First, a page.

going straight to your lights and there’s no efficiency losses. , there’s pro on a surface, it’s like, yes, yay. That’s the way to do it, cuz you all that efficiency, efficiency, efficiency, efficiency. Mm-hmm. , it’s like, yeah, but you’re talking about diminishing returns. Especially when you’re talking about a small home.

If you’re talking about like a large hotel, like the hotel Marcello visited, they’re doing this. But it makes sense when you’re talking about like a hundred room hotel. Right? And like just the scale makes it very different from a house. , you get a few efficiency losses. It’s like, okay, I can put an extra panel on my roof and it makes up for all those efficiency losses.

You know what I mean? So it’s like, it’s kind like you can design the system to kind of make up for that deficiency. Mm-hmm. and Microinverters are converting things to AC at the panel. So as soon as the gets generated, it hits the microinverter, converts ac, and then comes down to your, your battery has to get converted to DC to go into the battery back out to AC to come into the house.

So there’s these efficiency losses that happen. Mm. But there’s benefits because I have a shaded yard, and if one panel gets hit by a tree shading it, only that panel has the, the drop in voltage and the rest of the system is humming along a string inverter. Depending on how it’s set up, that one panel hit shade.

Every other panel that’s in that string, suddenly the voltage drops and you’re not getting as. Power output. So shade on a string inverter is a little more challenging than shade on a microinverter. And so for my specific setup, it was like microinverters all the way, right? And talking to solar installers that I know, they talk about how they have virtually no service calls on the microinverters that they’re installing, but they have tons of service calls for string inverters because when your string inverter goes, , your entire system is shut off.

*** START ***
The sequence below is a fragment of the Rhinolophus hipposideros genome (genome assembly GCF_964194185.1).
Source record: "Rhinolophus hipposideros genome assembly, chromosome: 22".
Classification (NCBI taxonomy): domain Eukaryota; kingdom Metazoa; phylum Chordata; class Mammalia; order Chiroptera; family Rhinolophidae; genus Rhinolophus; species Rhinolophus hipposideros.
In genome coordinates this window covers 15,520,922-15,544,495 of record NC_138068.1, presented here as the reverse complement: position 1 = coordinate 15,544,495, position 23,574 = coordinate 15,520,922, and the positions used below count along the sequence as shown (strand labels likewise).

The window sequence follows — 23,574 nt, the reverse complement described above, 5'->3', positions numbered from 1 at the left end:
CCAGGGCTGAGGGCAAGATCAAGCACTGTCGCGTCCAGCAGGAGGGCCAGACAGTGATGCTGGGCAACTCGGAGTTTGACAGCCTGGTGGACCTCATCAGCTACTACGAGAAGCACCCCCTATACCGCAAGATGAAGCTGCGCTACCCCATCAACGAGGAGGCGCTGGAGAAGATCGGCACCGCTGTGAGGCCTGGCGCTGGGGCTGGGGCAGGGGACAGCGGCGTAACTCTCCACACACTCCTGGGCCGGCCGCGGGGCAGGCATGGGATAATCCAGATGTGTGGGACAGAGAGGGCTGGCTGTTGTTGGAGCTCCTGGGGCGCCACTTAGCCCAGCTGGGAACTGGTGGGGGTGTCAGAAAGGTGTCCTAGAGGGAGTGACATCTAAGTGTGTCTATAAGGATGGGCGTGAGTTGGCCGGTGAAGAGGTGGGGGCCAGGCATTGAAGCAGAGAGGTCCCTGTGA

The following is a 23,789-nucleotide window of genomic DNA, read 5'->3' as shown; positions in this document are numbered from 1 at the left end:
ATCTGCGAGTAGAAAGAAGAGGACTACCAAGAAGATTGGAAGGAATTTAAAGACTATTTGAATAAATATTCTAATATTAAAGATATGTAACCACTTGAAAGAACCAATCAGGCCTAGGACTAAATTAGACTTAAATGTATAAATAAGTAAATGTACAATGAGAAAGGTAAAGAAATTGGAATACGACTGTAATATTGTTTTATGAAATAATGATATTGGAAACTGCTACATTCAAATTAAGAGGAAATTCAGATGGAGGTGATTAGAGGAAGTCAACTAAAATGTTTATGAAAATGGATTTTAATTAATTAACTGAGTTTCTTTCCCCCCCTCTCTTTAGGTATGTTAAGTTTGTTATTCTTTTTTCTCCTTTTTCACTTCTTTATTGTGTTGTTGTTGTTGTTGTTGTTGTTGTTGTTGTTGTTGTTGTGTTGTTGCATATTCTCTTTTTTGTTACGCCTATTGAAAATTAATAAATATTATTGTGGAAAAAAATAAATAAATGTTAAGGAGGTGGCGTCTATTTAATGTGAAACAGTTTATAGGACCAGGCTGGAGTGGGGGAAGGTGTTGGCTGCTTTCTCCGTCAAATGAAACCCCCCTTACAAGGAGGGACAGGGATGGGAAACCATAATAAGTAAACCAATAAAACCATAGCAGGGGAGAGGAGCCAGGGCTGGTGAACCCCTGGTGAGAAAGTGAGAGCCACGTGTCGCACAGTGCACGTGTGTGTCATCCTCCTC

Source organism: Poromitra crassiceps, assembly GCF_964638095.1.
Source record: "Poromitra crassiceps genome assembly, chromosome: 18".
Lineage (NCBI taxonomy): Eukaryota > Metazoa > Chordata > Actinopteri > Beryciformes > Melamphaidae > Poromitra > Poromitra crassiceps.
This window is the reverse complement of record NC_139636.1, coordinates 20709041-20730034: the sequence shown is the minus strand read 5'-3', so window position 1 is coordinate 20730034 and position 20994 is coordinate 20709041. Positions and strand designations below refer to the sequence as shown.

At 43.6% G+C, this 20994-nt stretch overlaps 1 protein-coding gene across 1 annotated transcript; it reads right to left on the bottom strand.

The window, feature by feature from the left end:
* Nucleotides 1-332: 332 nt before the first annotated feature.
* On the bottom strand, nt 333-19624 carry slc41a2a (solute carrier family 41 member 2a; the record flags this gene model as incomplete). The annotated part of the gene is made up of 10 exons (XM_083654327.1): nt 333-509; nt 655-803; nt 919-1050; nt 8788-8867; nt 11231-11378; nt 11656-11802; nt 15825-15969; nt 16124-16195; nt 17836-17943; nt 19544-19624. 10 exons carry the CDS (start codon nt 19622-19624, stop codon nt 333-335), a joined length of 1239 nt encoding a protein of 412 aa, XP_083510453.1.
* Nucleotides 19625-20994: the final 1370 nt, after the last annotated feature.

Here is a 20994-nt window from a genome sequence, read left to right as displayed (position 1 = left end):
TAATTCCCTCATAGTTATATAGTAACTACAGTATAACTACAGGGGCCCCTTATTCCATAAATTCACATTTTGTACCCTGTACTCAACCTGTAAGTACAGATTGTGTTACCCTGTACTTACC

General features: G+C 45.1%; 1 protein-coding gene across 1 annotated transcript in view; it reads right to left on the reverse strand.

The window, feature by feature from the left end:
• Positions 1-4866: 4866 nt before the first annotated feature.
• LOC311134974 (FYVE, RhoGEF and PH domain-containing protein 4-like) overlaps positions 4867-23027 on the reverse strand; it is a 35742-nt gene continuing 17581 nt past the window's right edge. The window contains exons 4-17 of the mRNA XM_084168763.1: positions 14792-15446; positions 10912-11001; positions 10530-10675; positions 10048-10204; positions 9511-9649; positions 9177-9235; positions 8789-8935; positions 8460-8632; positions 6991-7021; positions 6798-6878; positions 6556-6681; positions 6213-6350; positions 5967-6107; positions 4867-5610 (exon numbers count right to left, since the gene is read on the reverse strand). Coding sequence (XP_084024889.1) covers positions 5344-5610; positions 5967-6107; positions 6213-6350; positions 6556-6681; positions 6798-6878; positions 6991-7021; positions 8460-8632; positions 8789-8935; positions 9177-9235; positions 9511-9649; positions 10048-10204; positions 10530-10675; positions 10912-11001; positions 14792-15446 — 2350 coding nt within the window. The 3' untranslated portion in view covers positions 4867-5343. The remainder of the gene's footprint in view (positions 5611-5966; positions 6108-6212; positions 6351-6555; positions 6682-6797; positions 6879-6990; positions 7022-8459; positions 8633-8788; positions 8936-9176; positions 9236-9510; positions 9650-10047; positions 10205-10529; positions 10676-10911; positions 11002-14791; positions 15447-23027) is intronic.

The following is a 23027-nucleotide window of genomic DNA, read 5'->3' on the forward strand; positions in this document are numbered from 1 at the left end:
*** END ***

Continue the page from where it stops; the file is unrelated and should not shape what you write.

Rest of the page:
So it’s like . It’s

a C failure. Yeah,

it’s, it’s just like Christmas lights. So there’s these pros and cons to both approaches, and I kind of went into that over a two to three minute span of the video and. I thought, I thought it was geeky, nerdy, fun content, but it was like it really slowed down the pace of the video and it was a little more information that was truly needed, so that’s why I pulled it


Right. I have two more comments. I wanted to share one, which is straight to the topic of what we’ve been talking about, and another one, which is visiting a topic that is tangentially connected to Matt’s video, especially some of the graphics that he shared, some of the visuals that he shared from his own home.

There was this comment from MJ who. Matt, I have followed your solar journey for some time now, and it has actually pushed us to get solar here in Southeast Pennsylvania. We just passed the one year mark. I’m still wondering if we had made the right choice at times when I see the electric bill, but once I do the math, we are still saving with the rise of electric electricity prices.

Batteries are next on my list, but I’m unsure if they’re worth the price. I’m hoping the price will come down here in the next two to three years. Best of luck with the new home. And keep up the good work. What kind of suggestions would you have to MJ as far as like, is the battery worth it? Is the battery worth it now?